A decade on from Sam Allardyce joking about the perception of British managers, Graham Potter voiced similar beliefs. But times have changed.
It is 12 years since Sam Allardyce, during his time as manager at Blackburn Rovers, claimed that he was more suited to Real Madrid and Inter Milan than life at Ewood Park or Bolton Wanderers, where he hit coaching fame during an eight-year spell.
He also threw Manchester United into the mix. “It wouldn’t be a problem to me to go and manage those clubs because I would win the double or the league every time,” he said. “Give me Manchester United or Chelsea and I would do the same, it wouldn’t be a problem. It’s not where I’m suited to, it’s just where I’ve been for most of the time.
“It’s not a problem to take me into the higher reaches of the Champions League or Premier League and [it] would make my job a lot easier in winning it.”
Two years later, while at West Ham United, he famously claimed he would be managing a Champions League club if his name were ‘Allardici’ and not Allardyce.
Immediately after making both comments, the 67-year-old insisted he did so with his tongue lodged firmly in his cheek. But then and even now, having gone on to get the England job and lose it after just one game during the flames of a 2016 scandal, he has long had a chip on his shoulder about the level at which he sees himself working in comparison to the reality. He has bemoaned the lack of British representation at the top table, becoming the face of that particular disgruntlement, using the notion of perception – particularly the physical and direct style he has become synonymous with – as the main stick to beat those he holds responsible.
It is patently clear that Allardyce was giving a glimpse of his true feelings on both occasions. In his defence, the work he did with Bolton showed credentials for a greater challenge: helping pioneer the use of statistics, rarely seen in English football in the early to mid-2000s, to help with fitness and output; and creating a side that reached Europe, combining typical Allardyce grit and physicality with the flair of elder statesmen like Jay-Jay Okocha, Youri Djorkaeff and later a prime-aged Nicolas Anelka to create something quite special.
Making his case is difficult, though; especially now. It could be said that the majority of the best coaches in the world all currently reside in the Premier League, and none of them are British. There is nothing unfair about that, no vendetta and nothing to deny the growth of coaching on these shores.
Ironically, that is possibly at the strongest its ever been right now.
Roy Hodgson, David Moyes, Mark Hughes and Harry Redknapp all had ‘top four’ jobs and couldn’t win any silverware in them, with only one lasting more than 18 months in the post. Alternatively, Pep Guardiola, Thomas Tuchel, Jurgen Klopp and Antonio Conte had titles to their name when they arrived. They are tactically progressive, too, finding new ways to adapt, avoiding getting stuck with outdated principles. It is hard evidence.
But what happens when the British coaches are progressive? In the wake of a change of culture, more players are emerging, but the coaches came first. Graham Potter is perhaps the most pertinent example. After a fairly modest playing career, he began working in Sweden, performing miracles with Ostersund before proving himself at Swansea City. Now he is on an unlikely European charge with Brighton after gradually pulling them away from constant relegation battles while instilling an expansive footballing philosophy – changing and adapting like the very best.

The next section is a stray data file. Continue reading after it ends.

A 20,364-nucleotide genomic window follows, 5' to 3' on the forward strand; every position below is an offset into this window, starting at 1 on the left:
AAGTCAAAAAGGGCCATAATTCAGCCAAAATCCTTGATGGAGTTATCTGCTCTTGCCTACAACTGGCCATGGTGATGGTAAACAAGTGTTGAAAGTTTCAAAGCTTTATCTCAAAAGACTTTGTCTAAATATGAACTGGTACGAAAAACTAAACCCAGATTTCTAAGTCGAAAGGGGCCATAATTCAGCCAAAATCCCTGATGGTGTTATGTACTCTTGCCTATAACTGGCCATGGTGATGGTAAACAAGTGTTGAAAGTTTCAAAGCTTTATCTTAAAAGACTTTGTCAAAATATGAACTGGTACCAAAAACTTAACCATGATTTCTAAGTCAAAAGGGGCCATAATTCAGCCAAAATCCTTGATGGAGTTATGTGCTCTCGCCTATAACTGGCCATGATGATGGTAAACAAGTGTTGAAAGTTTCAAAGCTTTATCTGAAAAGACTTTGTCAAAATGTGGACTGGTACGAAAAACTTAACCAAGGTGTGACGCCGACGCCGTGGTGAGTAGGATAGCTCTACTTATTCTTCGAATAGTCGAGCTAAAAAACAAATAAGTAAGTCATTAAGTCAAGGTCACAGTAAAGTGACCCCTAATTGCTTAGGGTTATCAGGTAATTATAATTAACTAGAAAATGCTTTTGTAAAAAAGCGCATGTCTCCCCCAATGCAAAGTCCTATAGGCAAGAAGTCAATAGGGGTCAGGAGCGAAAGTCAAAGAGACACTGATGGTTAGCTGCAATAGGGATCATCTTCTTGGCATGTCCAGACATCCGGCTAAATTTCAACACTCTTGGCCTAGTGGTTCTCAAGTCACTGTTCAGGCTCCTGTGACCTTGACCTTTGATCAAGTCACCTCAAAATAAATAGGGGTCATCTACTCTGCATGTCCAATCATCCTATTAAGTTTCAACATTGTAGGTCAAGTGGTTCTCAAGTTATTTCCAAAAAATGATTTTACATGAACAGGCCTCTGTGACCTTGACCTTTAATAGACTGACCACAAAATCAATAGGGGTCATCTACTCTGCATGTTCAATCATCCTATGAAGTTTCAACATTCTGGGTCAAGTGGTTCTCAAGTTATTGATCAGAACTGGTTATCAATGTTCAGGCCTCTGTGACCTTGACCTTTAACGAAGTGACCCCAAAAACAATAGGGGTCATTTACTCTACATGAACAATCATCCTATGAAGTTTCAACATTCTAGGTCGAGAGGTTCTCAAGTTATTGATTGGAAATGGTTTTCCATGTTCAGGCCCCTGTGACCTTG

There are others who deserve credit in a similar sense. Eddie Howe, now at Newcastle, established Bournemouth as a Premier League threat with a similar style, as did Chris Wilder at Sheffield United. Eventually, punching above their weight caught up with them and they departed either before or after relegation. Sean Dyche, while perhaps more in the Allardyce mode, is facing that same challenge with Burnley.
But Potter is the man attracting attention. Links with the Everton job are just the latest in a long line, but interestingly, after a draw with Chelsea on Tuesday night, in distancing himself, he appeared to ape Allardyce.
“It is hard to be a sexy name when you are called Potter, especially if your first name is Graham. Then it becomes even more difficult to be sexy,” he said.
“Add into that a long face and a ginger beard and all the rest of it and I just have to stick to being a football coach and work with the players.”
Like Allardyce, Potter said this in jest, but again there is the suggestion, this time with more self-deprecation, that British managers may struggle in the elite job market because of the way they look, sound or generally come across.
But even those in the top jobs in Allardyce’s time, most of whom built big reputations abroad, are no longer in place. Sir Alex Ferguson and Arsene Wenger have retired, while Jose Mourinho and Rafael Benitez, both of whom have been called ‘defensive coaches’ just like Allardyce, are fighting to stay relevant, perhaps washed away by dismissals as yesterday’s men.
It is the style that matters, not the external viewpoint and perception. Potter’s team has been consistently growing against rivals with much deeper squads and pockets; if that continues, then regardless of anything else, he’ll get his chance and he’ll deserve it.